Know where to drop a line in the Marine Park

Published: 09/04/2014

Going fishing in the Great Barrier Reef Marine Park over the Easter holidays? Then make sure you grab a zoning map so you know where you can wet a line.

The free maps from the Great Barrier Reef Marine Park Authority (GBRMPA) outline the Marine Park zoning rules. Field management director Richard Quincey said sticking to the rules produces a win-win as it protects the Reef’s natural values which in turn looks after and keeps fish stocks flourishing.

“By not fishing in green zones, you’re making sure fish have a chance to get bigger and to breed. This then produces more fish for the future in areas open to fishing,” Mr Quincey said.

“Nearly 70 per cent of the Marine Park is open to recreational fishing, so there’s plenty of fishing opportunities from inshore spots along the coastline to offshore outer reefs. Just plan ahead and be sure of where you can go and what you can do before you head out.

“If zoning rules are followed by the community, fish stocks will continue to benefit long into the future as a result.”

Mr Quincey urged all fishers, including those who go out on the water regularly, to cross-check their locations against their zoning maps and to take note of the map’s activity guide.

“In addition to benefiting fish stocks and the wider ecosystem, the green zones, or no-take zones, are open to anchoring, swimming and snorkelling so people can view and enjoy the Reef,” he said.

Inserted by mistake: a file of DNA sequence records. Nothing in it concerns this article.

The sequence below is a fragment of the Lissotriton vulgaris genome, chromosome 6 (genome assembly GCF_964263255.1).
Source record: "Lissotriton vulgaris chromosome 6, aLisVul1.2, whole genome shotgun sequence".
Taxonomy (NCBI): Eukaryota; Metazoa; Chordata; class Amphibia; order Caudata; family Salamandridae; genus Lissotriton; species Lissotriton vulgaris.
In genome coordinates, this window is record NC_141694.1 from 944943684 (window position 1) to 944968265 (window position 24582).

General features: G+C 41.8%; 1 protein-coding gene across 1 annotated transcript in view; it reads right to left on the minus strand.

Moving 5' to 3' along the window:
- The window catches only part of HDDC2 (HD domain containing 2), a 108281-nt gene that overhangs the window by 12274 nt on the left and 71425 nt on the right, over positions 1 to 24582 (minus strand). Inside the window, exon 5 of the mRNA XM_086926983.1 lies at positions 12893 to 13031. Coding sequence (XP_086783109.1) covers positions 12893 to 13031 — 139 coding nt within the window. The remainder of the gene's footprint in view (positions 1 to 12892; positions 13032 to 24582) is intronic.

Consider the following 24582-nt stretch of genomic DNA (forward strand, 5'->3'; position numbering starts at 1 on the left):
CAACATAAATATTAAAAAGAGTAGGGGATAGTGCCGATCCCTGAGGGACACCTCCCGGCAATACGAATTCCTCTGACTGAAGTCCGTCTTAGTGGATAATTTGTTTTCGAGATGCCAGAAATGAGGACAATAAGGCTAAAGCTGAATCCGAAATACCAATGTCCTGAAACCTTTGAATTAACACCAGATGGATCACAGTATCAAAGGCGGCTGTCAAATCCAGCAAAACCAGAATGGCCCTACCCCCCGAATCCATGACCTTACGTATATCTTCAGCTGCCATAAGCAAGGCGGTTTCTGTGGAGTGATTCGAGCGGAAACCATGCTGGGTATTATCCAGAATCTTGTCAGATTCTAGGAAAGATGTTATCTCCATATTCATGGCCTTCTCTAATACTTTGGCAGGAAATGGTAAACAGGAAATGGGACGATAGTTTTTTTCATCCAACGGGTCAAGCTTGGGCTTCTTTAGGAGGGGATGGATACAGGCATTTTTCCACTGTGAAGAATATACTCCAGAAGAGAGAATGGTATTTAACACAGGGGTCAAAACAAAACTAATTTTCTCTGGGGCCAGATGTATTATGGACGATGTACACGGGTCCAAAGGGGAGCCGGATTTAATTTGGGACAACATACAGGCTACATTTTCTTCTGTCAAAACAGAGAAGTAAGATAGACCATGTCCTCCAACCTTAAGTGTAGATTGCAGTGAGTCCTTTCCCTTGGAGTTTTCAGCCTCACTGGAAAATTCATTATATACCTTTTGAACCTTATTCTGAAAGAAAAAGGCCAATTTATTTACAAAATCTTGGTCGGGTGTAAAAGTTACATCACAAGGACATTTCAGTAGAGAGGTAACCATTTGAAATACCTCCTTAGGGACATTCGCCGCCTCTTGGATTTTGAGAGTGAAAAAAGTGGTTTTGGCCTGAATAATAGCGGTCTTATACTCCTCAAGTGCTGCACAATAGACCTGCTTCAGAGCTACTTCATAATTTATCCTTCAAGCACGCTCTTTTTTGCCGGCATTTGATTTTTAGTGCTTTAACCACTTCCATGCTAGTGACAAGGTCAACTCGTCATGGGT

In a Conservation Park (Yellow) Zone, fishers are only permitted one rod or line with one hook (except when trolling).

Fishers can pick up zoning maps at bait and tackle shops, visitor information centres, the Queensland Parks and Wildlife Service, and Queensland Boating and Fisheries Patrol offices. Copies can also be obtained by calling GBRMPA on 1800 990 177 or visiting

Mr Quincey said GBRMPA had also recently updated rules to help stop misuse of public moorings in high use areas.

“The rules clarify what is regarded as ‘misuse’ such as exceeding time limits, attaching more than one vessel to a public mooring (rafting up), or not following instructions on the mooring,” he said.

“These updated rules help to make sure public moorings are used safely and continue to be available for everyone’s use.”

More information on public moorings is available at

Name: GBRMPA media
Contact: (07) 4750 0846